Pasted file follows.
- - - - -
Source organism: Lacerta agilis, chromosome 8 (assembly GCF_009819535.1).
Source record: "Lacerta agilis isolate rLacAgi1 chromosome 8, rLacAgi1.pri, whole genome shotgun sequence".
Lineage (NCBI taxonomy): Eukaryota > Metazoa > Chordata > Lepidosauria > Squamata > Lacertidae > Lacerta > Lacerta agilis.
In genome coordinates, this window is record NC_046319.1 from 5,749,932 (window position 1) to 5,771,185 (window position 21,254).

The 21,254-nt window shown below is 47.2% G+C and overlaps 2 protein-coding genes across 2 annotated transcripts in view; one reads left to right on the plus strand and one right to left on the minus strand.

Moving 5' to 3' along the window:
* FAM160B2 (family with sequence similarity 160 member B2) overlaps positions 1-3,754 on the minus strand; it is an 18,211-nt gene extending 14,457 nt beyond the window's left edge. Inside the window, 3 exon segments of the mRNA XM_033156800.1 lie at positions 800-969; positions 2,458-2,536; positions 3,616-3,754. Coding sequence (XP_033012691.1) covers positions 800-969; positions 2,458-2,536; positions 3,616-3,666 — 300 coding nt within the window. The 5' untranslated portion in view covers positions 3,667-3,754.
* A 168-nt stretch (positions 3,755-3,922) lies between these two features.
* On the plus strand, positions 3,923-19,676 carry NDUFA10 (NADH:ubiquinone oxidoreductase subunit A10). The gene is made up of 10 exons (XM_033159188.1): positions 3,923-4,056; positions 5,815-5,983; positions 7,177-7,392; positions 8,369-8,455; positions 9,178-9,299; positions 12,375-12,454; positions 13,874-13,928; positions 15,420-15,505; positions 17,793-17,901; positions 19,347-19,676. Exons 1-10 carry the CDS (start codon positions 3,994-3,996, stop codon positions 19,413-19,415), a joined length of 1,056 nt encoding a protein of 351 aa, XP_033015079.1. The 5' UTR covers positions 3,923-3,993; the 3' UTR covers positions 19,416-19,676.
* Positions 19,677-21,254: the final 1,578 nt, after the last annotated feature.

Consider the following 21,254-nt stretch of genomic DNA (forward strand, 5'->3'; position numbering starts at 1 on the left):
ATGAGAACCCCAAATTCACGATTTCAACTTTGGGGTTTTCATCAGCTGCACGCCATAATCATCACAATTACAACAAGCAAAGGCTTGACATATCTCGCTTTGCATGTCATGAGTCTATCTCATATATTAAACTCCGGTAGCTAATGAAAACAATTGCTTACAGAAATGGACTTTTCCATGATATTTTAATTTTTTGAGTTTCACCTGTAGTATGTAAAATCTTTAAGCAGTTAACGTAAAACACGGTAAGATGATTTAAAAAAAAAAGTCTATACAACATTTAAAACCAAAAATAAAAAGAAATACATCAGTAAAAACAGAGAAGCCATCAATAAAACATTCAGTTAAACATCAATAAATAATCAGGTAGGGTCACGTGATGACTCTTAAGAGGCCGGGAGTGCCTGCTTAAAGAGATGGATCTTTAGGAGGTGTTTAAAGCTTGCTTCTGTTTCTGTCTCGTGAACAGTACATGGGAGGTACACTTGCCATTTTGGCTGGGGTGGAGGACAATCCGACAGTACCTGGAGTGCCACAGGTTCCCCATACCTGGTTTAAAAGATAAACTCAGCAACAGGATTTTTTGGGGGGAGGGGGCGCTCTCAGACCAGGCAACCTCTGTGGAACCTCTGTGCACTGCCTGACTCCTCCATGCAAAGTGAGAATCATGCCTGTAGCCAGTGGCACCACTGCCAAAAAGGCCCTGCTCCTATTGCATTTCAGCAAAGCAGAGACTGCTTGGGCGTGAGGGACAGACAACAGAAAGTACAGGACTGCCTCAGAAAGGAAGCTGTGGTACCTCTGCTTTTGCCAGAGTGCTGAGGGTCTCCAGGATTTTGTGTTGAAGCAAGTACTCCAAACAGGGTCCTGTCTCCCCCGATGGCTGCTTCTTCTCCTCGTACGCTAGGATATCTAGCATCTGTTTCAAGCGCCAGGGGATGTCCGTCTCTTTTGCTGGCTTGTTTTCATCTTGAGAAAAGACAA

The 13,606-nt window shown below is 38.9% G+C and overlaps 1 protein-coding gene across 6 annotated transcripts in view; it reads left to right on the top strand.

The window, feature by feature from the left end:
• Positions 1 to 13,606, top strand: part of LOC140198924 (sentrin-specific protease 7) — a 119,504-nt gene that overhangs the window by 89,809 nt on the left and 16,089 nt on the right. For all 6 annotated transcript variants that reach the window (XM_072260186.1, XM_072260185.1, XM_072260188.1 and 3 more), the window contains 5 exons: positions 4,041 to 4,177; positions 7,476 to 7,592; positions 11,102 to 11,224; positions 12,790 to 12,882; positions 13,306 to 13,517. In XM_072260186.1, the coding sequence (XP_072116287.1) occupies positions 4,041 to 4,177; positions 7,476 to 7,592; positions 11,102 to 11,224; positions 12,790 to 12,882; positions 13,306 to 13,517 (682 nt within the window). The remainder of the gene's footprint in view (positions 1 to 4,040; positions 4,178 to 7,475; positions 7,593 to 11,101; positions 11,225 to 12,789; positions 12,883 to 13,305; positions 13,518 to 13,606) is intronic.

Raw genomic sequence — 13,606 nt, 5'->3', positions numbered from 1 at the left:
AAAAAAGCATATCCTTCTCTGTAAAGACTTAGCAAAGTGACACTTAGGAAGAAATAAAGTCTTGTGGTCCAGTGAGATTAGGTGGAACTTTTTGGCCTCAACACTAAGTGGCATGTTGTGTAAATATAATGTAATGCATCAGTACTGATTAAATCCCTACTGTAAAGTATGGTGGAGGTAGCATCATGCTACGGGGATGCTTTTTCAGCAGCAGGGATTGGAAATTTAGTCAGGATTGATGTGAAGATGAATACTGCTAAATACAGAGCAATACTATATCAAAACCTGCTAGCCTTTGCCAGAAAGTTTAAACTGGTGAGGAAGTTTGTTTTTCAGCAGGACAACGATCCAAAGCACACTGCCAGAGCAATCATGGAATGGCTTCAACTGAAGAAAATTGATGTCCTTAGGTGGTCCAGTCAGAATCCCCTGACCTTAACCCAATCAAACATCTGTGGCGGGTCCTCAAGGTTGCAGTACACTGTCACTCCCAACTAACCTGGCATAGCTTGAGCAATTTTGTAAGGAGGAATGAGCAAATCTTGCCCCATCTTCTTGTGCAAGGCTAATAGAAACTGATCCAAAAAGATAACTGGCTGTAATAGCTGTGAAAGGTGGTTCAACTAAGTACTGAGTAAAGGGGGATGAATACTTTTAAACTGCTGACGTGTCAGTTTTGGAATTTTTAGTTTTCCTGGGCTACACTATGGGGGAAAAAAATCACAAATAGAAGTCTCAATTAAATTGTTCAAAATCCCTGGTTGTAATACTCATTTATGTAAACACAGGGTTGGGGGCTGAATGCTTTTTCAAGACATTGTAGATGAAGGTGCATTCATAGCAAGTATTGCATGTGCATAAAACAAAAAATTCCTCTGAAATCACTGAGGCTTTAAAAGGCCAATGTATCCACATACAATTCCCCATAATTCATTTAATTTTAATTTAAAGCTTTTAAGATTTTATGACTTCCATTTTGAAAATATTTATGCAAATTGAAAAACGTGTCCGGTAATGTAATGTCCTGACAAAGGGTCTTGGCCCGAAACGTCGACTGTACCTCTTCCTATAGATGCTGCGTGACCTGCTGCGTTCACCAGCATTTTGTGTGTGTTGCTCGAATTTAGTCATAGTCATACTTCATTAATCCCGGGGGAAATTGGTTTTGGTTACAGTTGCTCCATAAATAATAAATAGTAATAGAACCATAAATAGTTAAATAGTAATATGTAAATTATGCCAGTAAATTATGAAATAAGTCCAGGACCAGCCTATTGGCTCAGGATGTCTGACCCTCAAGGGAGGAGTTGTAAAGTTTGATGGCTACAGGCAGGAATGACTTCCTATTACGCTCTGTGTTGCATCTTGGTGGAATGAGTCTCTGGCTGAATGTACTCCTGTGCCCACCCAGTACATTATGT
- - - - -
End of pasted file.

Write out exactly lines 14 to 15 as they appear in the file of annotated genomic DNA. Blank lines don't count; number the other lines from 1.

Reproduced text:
The window, feature by feature from the left end:
• Positions 1 to 13,606, top strand: part of LOC140198924 (sentrin-specific protease 7) — a 119,504-nt gene that overhangs the window by 89,809 nt on the left and 16,089 nt on the right. For all 6 annotated transcript variants that reach the window (XM_072260186.1, XM_072260185.1, XM_072260188.1 and 3 more), the window contains 5 exons: positions 4,041 to 4,177; positions 7,476 to 7,592; positions 11,102 to 11,224; positions 12,790 to 12,882; positions 13,306 to 13,517. In XM_072260186.1, the coding sequence (XP_072116287.1) occupies positions 4,041 to 4,177; positions 7,476 to 7,592; positions 11,102 to 11,224; positions 12,790 to 12,882; positions 13,306 to 13,517 (682 nt within the window). The remainder of the gene's footprint in view (positions 1 to 4,040; positions 4,178 to 7,475; positions 7,593 to 11,101; positions 11,225 to 12,789; positions 12,883 to 13,305; positions 13,518 to 13,606) is intronic.